bring multiple copies of their resumes, wear a suit, and be prepared
to network and interview. There is no cost to students, but the Association
asks that you RSVP in advance to the Co-President of LGLA of LA,
Bidrossian and Howland Take Top Honors in 2007 SCALE Moot Court Intramural Competition
Do your research. Know your facts. Trust your fellow advocates. And
you may just win SCALE Moot Court. It worked for Linet Bidrossian,
who won Best Oralist, and Susannah Howland, who took honors as Best
Writer and Second Place Oralist, in Southwestern's 2007 SCALE Moot
Bidrossian and Howland paired up to prepare their
arguments, and their partnership paid off. "I'd been working on the paper for two months.
But I knew that I really needed to know the facts of the case, so I
read them over and over," Bidrossian said.
Howland gives her teammate
credit for helping her. "We're great
friends and have a mutual respect for each other," she said. They
also have great respect for their entire SCALE class, as it completes
the first half of its two-year accelerated J.D. degree program at Southwestern. Read
2007 SCALE Moot Court Competition Results:
First Place Oralist: Linet
Second Place Oralist: Sussanah Howland
Third Place Oralist: Michael Keating
Alternate Oralist: Adam LeCuyer & Hanna Gershfeld
First Place Writer: Sussanah Howland
Second Place Writer: Ann Hendrix
Third Place Writer: Sanaz Aryanpanah
Alternate Writer: Crystal Wong & Michael Coats
TAHP Tryouts Scheduled
Students who wish to polish their advocacy skills through
competition are invited to participate in the selection process for
the 2007-2008 Trial Advocacy Honors Program (TAHP). Informational meetings
will be held on August 27 at 12:30 and 5 p.m., with the first round
of tryouts taking place September 10 -11 & 14. Further information
is available from the TAHP Chair, Douglas
as well as through the TAHP Office or the Student Affairs Office.
Mexican American Bar Foundation Awards Scholarships to
Seven Southwestern Students
Seven Southwestern students received scholarship awards at the Mexican American Bar Foundation's 2007 Annual Scholarship
and Awards Gala, held at the Beverly Hilton Hotel on June 9. The recipients included: Isela Barrios '09, Robert Blanco
'09, Stacy Marquez '08, Angelica Ramos '08, China Rosas '08, Carmen
Yates '08, and Belén Goméz '08. In awarding scholarships,
the Foundation's Scholarship Committee considers the applicant's financial
need, commitment to community service, and academic achievement.
year, the MABF awarded a record $100,000 in scholarships to a total
of 24 students of Latin heritage attending approved law schools in Los Angeles County. By contrast, in
1998, the Foundation awarded a total of only $6,000 to six students
attending Los Angeles area law schools. The massive increase in awarded
scholarships is due not only to the growing awareness among major law
firms and corporate law departments of the need to diversify the legal
profession, but also to their increased commitment to making diversity
happen. All scholarships awarded were $5,000, except for four exceptional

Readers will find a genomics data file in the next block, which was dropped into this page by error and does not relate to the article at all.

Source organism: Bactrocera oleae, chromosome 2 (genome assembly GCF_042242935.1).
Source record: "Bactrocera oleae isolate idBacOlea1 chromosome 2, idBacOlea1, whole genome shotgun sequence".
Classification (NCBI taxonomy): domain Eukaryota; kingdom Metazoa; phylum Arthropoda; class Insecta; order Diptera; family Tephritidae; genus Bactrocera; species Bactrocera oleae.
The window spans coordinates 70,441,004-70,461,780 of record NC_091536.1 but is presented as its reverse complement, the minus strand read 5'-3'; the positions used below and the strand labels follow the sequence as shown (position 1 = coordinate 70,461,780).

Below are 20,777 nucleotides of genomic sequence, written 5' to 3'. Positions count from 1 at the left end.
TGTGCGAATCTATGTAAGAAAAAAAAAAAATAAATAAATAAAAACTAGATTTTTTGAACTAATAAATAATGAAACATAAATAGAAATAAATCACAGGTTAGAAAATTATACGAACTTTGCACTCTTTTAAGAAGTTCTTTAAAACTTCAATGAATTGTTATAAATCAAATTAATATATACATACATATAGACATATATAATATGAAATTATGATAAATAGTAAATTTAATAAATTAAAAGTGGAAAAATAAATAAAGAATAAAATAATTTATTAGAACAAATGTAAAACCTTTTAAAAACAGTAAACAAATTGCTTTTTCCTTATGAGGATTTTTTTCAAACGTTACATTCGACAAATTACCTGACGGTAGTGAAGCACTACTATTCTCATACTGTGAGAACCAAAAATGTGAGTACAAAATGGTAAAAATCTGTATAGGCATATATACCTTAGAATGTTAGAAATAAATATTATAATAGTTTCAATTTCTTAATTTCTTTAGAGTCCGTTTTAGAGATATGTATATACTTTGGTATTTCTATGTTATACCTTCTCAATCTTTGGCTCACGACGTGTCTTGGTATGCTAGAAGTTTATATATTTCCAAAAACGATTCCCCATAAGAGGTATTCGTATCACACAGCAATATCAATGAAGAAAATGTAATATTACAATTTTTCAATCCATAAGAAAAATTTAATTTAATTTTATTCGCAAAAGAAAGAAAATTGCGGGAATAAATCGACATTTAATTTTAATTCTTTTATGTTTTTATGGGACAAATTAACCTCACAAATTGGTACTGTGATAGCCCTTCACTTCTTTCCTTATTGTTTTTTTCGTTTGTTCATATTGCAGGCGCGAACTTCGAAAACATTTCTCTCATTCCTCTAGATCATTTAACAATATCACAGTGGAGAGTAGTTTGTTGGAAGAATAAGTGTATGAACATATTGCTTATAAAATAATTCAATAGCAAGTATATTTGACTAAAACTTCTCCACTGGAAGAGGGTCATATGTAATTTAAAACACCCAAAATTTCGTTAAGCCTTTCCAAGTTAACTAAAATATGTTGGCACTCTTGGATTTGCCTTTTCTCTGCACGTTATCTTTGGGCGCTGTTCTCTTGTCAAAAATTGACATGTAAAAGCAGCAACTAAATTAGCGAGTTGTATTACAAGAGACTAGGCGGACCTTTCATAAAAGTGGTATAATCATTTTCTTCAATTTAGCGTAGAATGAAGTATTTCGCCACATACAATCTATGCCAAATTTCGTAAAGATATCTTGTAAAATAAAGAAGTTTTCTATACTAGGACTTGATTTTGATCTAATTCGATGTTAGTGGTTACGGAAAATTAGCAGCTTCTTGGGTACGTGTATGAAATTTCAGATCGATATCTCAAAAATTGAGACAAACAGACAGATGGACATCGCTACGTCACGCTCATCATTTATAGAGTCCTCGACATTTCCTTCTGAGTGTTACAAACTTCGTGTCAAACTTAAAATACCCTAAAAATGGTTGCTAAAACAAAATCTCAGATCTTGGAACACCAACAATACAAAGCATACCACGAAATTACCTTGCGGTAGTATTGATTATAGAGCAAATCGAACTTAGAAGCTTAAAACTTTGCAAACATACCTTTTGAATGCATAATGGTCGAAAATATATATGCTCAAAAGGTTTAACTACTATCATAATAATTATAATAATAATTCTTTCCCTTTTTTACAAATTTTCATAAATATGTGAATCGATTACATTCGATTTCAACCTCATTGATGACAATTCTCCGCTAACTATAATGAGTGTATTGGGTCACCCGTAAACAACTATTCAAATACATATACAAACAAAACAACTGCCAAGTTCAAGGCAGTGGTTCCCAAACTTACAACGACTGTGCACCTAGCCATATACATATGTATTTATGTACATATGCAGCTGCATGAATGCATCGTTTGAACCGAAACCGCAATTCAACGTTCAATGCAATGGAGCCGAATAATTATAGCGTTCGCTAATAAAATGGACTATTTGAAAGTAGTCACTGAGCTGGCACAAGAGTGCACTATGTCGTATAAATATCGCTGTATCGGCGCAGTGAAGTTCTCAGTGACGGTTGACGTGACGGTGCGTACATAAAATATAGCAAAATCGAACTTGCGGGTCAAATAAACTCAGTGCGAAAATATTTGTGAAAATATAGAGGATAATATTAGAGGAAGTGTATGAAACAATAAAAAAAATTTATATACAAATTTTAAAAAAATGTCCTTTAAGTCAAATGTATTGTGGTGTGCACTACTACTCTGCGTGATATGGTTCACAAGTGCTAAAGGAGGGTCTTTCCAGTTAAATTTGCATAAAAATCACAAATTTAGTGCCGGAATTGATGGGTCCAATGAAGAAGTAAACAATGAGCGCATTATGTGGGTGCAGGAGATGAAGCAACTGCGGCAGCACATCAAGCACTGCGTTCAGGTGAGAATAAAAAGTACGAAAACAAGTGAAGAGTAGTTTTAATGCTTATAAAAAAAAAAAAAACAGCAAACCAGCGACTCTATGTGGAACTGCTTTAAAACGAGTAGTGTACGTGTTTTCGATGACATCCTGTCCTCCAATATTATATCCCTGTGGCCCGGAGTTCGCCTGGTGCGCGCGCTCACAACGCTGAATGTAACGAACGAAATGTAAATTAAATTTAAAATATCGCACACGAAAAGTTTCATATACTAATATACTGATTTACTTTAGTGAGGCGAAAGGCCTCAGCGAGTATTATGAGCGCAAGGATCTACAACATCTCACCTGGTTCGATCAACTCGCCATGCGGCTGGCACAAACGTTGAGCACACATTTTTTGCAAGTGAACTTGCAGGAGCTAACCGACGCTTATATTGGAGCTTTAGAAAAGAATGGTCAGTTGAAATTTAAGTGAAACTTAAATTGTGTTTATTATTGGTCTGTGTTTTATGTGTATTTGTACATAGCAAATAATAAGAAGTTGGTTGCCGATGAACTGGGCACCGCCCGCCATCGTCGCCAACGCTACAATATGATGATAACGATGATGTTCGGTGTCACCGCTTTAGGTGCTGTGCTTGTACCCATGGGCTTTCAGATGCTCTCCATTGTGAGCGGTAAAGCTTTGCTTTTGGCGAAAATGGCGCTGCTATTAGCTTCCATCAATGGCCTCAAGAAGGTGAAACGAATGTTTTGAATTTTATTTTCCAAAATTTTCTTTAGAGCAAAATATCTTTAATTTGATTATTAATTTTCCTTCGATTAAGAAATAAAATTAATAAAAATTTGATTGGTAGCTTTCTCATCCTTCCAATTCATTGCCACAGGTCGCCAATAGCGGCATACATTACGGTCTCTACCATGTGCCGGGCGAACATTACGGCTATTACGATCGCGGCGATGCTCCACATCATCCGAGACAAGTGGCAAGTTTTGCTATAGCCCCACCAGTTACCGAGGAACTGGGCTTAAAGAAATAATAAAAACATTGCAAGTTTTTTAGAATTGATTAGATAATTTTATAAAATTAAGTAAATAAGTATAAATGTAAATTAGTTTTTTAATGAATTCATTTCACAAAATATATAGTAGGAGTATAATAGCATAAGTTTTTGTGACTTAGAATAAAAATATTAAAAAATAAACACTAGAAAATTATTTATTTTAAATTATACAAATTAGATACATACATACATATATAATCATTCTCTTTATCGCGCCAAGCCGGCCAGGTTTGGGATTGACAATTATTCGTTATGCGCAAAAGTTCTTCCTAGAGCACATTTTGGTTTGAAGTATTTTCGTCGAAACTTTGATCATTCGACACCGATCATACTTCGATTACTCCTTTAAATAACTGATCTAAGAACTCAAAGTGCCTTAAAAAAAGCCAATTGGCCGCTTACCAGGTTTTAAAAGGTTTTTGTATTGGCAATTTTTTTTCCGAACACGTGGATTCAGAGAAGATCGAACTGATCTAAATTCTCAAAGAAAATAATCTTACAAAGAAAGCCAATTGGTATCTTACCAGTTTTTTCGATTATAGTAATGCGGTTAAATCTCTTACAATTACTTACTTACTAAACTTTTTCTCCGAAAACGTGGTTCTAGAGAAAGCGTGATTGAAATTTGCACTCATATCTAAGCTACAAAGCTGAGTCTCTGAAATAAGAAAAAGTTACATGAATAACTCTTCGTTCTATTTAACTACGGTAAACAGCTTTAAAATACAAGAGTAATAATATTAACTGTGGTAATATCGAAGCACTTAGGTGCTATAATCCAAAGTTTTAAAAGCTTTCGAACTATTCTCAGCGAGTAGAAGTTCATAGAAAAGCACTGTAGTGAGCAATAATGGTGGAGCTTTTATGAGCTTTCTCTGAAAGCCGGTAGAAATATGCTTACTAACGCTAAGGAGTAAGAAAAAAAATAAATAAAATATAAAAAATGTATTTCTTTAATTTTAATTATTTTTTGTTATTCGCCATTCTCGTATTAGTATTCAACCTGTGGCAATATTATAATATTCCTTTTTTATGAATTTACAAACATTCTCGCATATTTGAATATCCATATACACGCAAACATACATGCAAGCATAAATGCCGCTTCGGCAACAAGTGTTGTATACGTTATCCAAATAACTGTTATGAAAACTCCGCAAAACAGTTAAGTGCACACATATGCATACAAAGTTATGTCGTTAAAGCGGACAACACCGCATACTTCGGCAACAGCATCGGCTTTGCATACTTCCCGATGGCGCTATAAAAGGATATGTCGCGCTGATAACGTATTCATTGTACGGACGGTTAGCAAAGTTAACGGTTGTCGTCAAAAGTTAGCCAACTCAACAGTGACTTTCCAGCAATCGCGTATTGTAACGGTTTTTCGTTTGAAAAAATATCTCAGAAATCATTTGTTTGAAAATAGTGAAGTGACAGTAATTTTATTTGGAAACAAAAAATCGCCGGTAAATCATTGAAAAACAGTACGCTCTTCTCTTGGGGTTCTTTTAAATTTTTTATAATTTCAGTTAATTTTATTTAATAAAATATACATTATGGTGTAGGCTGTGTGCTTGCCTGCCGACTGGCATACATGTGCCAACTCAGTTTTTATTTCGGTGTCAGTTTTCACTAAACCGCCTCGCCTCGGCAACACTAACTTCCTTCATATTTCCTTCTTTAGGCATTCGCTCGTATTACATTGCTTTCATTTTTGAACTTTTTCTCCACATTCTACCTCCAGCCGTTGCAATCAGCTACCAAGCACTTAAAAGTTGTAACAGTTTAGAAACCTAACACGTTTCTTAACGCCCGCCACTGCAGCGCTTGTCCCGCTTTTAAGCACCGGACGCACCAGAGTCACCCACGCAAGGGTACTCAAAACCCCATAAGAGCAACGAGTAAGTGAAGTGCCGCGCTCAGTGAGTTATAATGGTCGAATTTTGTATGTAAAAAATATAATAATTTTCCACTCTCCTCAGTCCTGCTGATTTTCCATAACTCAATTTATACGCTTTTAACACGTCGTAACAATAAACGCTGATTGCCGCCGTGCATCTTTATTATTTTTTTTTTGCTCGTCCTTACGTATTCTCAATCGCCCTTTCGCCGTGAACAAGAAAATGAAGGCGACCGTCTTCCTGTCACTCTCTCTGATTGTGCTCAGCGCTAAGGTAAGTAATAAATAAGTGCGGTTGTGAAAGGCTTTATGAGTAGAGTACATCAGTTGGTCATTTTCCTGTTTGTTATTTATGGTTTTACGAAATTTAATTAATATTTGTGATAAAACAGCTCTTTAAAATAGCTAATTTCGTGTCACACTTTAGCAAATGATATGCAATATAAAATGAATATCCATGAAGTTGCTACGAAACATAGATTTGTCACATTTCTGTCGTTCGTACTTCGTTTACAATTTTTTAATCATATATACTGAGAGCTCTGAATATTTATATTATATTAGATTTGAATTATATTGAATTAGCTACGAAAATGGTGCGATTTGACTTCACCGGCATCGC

scholars who were awarded $7,500. Southwestern's China Rosas was one
of these exceptional scholars. Read
Five Southwestern Students Awarded ABOTA Fellowships
The Los Angeles Chapter of the American Board of Trial Advocates (ABOTA)
has selected five members of Southwestern's Class of 2007 for its Fellowship
program. Graduates Siannah Collado, Paula Clamurro, Jordan Everakes,
Lauren Liebes, and Ilana Schoenbach will spend three months working
for a defense firm, a plaintiffs firm and a Superior Court Judge.
"The Fellows will work with senior partners, giving them immediate
and full immersion into trial law practice, so instead of starting
at the bottom, they start at the top," said Steven C. Glickman,
President of the Los Angeles Chapter of ABOTA and Chairman of the Fellowship
The Landau Lawyers League Seeks Sports Enthusiasts
The Landau Lawyers League (LLL) now offers law school students the
opportunity to join its ranks as a "Free Agent". As Free
Agents, there is no registration fee involved, but law school students
can be picked up to enjoy the excitement and competition of organized
Basketball and Softball games with their colleagues. When teams are
short players due to business or personal obligations, they go to
the Free Agents list to complete their team and to avoid forfeitures.
The benefits for law school students are huge: great stress relief,
and networking in ability-balanced leagues with teams who have participated
with LLL for over 40 years. Register online at www.landaulawyersleague.com.
Spirit of Alumnus
Robert Rosenthal '76 has been awarded the Department of Defense Medal
for Distinguished Public Service, the highest accolade given to civilians
for their support of the military. He was honored for creating the
Spirit of America Tour, a non-profit organization that brings live
entertainment to stateside military bases. Read
Deputy Secretary of Defense Gordon England (right), Robert Rosenthal (center) and Charlie Daniels, of the internationally acclaimed Charlie Daniels Band
Alum Featured in Michael Moore Film